On September 19th, the day on which the same-sex marriage bill failed in the federal Parliament, Liberal front bencher Cory Bernardi was forced to resign as shadow parliamentary secretary and right-hand man to Tony Abbott after asserting that same-sex marriage could lead to legalised bestiality. That evening Waleed Aly, ABC presenter and host of Radio National, sought to discuss the limits of rational argument on this issue with Dennis Altman, professor of politics at Latrobe University.
This was unusual because, although political journalism often raises philosophical issues, it rarely takes them seriously; but Aly sought to clarify a distinction which seems basic to ordinary, everyday argument viz., the difference between an exception and an inconsistency – he asked Altman how we can justify same-sex marriage as a departure from the norm, but dismiss those who say they want to marry a dog, or more than one person? Is there a rational moral basis to draw this line and if not, why are we so offended by Bernardi’s remark?
Altman began by stressing the need for an ‘element of sense’- common sense tells us that if dogs cannot speak neither can they consent. He did not respond to Aly’s point that the likes and dislikes of pets might be observed, and no mention was made of Peter Singer’s controversial idea that one can infer consent. Nor was reference made to those marriages, common in other cultures, where partners are chosen by families. But it seemed to them a good lawyer’s answer, based on the ‘centrality’ of consent, to rule out bestiality.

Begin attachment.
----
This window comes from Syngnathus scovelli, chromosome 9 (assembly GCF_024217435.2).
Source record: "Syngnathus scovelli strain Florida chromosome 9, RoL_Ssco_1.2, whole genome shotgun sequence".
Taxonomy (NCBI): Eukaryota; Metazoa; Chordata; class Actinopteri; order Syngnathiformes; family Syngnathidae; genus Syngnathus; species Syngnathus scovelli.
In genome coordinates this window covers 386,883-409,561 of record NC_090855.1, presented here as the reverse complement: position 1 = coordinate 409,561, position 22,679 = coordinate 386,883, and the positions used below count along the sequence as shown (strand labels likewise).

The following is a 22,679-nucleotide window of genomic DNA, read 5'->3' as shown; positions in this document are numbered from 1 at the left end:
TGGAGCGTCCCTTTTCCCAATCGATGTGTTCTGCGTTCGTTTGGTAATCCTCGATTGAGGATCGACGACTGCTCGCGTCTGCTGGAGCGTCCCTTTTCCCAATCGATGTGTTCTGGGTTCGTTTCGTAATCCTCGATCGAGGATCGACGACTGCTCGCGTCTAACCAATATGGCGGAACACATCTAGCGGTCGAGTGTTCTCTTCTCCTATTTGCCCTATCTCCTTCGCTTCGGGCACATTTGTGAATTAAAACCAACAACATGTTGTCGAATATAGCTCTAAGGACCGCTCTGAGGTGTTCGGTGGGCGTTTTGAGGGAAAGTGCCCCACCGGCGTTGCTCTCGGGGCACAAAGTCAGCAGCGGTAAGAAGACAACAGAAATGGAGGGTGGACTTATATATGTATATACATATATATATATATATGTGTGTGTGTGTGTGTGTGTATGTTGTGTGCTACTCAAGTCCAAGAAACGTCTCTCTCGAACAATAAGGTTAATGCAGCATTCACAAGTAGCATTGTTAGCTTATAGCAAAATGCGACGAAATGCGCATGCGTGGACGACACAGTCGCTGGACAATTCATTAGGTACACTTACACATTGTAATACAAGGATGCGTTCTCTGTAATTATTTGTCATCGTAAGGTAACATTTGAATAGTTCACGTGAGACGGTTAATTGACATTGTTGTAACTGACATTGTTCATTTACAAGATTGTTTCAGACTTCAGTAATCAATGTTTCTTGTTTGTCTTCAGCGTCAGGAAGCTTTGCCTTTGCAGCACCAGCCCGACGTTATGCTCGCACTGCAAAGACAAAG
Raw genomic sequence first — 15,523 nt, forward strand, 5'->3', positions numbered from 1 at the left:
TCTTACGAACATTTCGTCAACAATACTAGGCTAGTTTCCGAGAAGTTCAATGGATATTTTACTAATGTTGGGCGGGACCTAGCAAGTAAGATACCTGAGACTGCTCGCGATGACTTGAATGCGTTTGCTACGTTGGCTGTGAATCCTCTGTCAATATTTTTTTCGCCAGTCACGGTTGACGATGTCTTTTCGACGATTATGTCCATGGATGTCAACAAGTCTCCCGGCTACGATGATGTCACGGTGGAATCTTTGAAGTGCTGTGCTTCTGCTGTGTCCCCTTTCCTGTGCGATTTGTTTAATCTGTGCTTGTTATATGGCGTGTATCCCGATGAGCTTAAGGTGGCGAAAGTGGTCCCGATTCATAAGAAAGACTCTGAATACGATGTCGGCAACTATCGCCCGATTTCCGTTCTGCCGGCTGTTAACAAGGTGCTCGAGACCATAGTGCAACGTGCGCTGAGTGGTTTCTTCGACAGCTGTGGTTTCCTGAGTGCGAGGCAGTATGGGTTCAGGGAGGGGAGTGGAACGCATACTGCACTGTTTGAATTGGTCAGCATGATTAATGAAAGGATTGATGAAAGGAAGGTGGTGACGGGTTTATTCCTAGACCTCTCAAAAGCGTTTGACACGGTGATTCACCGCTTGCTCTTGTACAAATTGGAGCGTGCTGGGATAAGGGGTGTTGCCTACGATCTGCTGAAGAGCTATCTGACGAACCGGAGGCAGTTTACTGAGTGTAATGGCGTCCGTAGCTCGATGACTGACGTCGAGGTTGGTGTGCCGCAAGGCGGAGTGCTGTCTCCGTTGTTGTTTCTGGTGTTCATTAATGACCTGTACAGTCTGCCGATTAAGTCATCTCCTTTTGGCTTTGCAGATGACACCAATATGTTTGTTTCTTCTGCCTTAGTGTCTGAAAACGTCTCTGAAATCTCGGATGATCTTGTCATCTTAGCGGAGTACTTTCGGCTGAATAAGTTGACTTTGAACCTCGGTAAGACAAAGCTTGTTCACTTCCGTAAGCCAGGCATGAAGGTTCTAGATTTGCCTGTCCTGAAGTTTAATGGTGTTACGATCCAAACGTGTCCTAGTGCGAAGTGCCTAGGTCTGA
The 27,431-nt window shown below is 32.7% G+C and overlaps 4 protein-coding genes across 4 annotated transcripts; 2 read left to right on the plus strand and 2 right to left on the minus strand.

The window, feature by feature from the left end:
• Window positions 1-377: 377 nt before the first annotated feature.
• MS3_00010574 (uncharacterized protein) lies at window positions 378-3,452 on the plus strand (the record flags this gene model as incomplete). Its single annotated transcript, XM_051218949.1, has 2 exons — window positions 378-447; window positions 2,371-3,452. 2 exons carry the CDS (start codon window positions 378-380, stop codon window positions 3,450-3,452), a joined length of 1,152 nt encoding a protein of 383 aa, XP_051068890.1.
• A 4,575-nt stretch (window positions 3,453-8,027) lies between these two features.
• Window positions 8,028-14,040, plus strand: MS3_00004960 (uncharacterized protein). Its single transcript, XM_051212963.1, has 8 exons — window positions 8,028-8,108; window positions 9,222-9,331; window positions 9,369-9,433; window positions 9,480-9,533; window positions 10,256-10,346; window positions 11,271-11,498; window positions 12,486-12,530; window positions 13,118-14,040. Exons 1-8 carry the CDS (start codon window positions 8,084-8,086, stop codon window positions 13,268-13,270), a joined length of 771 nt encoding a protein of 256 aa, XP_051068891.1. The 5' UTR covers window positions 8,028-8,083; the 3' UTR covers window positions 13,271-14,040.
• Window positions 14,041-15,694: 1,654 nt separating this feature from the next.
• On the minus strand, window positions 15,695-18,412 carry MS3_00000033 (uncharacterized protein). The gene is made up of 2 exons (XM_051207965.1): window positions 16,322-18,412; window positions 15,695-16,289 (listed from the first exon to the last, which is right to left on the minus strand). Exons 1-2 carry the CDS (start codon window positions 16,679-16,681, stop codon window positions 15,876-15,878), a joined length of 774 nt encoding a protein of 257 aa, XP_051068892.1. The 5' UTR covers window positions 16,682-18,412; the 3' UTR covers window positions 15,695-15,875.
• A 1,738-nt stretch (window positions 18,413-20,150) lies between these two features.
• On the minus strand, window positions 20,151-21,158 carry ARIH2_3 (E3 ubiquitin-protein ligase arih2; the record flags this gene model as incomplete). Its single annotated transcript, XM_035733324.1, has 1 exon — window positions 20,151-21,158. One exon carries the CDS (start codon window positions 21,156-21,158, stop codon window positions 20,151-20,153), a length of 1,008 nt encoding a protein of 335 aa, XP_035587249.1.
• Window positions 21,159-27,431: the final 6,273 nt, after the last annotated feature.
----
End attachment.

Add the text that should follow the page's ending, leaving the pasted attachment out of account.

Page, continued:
But it did not rule out polygamy, which Bernardi had said was another risk if same-sex marriage was legal. At this point the conversation seemed to lose focus. While Aly continued to press for a compelling reason – an ‘element of sense’ – to rule out a ‘three-way marriage’, the discussion moved on to the matrimonial habits of the King of Swaziland, the ‘deeply conservative’ nature of the British Prime Minister’s support for same-sex marriage, the courage of MP’S Kirsten Livermore, Rob Oakeshott and Sid Sidebottom in voting against their own political interests, and the idea of monastery life as a form of group marriage. It was never less than interesting, but there was no serious attempt to pursue Aly’s question.
For many listeners this will be no surprise – there is a popular view that answers to controversial moral issues are, in the last analysis, matters of personal preference, like whether Thai cuisine is better than Vietnamese. On this view moral argument is no more ‘rational’ – in the sense of reasoning from shared standards governing preferences – than dogs barking over a bone. The logic seems obvious: since it is a truism that ‘everyone has their own values’, there can be no shared standards by which to judge such disputes and no means to confirm the right answer. If this is right then Aly’s quest must end pretty much where it begins – as soon as it becomes clear the parties are in fundamental disagreement.
Before considering this larger, sceptical claim it is worth seeing how far conventional argument might go. This calls for clarification because the dispute is not over some ideal concept of marriage, but an institution which has evolved over centuries, and whose legal and other benefits are such that no one seriously seeks to abolish it – the argument is over who should enjoy them. Importantly, the debate assumes that marriage serves a social aim or aims – that it has a point – even if people disagree over what that point is. To justify a complaint that exclusion is unfair we need to clarify this rationale which – since it is an official practice – must make sense for all, not just those who see marriage as a religious sacrament.